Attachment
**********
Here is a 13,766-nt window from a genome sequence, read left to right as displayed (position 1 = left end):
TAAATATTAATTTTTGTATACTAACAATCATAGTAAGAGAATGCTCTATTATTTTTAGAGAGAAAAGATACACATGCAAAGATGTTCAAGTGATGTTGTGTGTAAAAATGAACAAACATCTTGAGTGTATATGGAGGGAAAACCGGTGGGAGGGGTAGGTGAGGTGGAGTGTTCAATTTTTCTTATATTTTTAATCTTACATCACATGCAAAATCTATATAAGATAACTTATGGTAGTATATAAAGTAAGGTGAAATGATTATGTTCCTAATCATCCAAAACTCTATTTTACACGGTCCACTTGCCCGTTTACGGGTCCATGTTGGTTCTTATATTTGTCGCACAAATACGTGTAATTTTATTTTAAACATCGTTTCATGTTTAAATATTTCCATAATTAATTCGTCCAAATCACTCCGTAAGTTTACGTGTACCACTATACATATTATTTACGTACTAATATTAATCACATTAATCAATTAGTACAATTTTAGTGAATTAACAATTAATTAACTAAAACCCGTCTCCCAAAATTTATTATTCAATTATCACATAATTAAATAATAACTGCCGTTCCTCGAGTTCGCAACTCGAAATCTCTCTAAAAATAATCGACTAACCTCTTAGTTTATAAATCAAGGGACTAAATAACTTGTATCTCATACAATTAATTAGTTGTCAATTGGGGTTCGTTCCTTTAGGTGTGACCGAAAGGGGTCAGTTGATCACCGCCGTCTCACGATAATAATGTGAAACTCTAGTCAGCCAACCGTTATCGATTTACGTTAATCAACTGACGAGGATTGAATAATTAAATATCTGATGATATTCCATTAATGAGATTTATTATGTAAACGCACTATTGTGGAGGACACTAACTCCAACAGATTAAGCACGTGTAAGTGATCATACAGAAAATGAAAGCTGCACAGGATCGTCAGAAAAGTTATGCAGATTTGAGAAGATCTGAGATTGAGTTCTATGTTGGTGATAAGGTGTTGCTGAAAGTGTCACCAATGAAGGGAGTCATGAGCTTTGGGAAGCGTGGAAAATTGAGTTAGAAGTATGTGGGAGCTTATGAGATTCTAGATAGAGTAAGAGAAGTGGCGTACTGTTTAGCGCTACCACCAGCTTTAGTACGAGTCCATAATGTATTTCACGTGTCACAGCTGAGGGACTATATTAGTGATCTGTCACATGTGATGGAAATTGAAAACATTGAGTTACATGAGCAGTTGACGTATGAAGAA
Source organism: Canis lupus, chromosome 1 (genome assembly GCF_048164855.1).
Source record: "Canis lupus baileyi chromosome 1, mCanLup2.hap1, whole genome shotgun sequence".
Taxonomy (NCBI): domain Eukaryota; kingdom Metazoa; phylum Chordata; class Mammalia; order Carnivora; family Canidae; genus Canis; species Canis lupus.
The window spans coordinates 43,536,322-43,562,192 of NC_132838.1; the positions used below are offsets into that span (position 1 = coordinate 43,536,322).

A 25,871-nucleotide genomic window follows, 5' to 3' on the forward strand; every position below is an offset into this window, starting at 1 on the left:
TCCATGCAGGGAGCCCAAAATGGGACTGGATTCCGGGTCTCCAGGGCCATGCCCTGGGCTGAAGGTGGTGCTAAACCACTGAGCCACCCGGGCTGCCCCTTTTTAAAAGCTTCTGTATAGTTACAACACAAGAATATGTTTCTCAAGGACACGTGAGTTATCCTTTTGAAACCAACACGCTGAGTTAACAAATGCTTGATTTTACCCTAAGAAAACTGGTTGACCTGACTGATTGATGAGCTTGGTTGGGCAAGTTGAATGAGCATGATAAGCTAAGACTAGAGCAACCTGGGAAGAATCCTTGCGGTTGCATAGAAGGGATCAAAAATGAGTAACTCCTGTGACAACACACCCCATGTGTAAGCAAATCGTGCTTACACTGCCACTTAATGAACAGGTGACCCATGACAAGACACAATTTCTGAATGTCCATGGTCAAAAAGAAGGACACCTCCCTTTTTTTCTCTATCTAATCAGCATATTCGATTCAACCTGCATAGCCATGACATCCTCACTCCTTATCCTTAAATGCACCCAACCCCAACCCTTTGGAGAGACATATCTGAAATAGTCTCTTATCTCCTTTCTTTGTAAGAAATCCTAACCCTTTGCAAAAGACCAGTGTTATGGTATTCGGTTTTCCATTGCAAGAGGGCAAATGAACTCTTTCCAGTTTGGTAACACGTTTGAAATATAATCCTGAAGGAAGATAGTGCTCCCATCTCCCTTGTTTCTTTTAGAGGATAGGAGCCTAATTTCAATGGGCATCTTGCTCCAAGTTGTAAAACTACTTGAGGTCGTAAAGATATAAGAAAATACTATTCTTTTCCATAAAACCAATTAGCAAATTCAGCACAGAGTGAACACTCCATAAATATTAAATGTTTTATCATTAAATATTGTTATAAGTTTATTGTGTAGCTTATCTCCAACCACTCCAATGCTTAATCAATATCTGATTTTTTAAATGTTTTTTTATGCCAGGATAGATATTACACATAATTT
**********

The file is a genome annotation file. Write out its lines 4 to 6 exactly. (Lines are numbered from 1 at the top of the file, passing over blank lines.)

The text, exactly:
Source record: "Canis lupus baileyi chromosome 1, mCanLup2.hap1, whole genome shotgun sequence".
Taxonomy (NCBI): domain Eukaryota; kingdom Metazoa; phylum Chordata; class Mammalia; order Carnivora; family Canidae; genus Canis; species Canis lupus.
The window spans coordinates 43,536,322-43,562,192 of NC_132838.1; the positions used below are offsets into that span (position 1 = coordinate 43,536,322).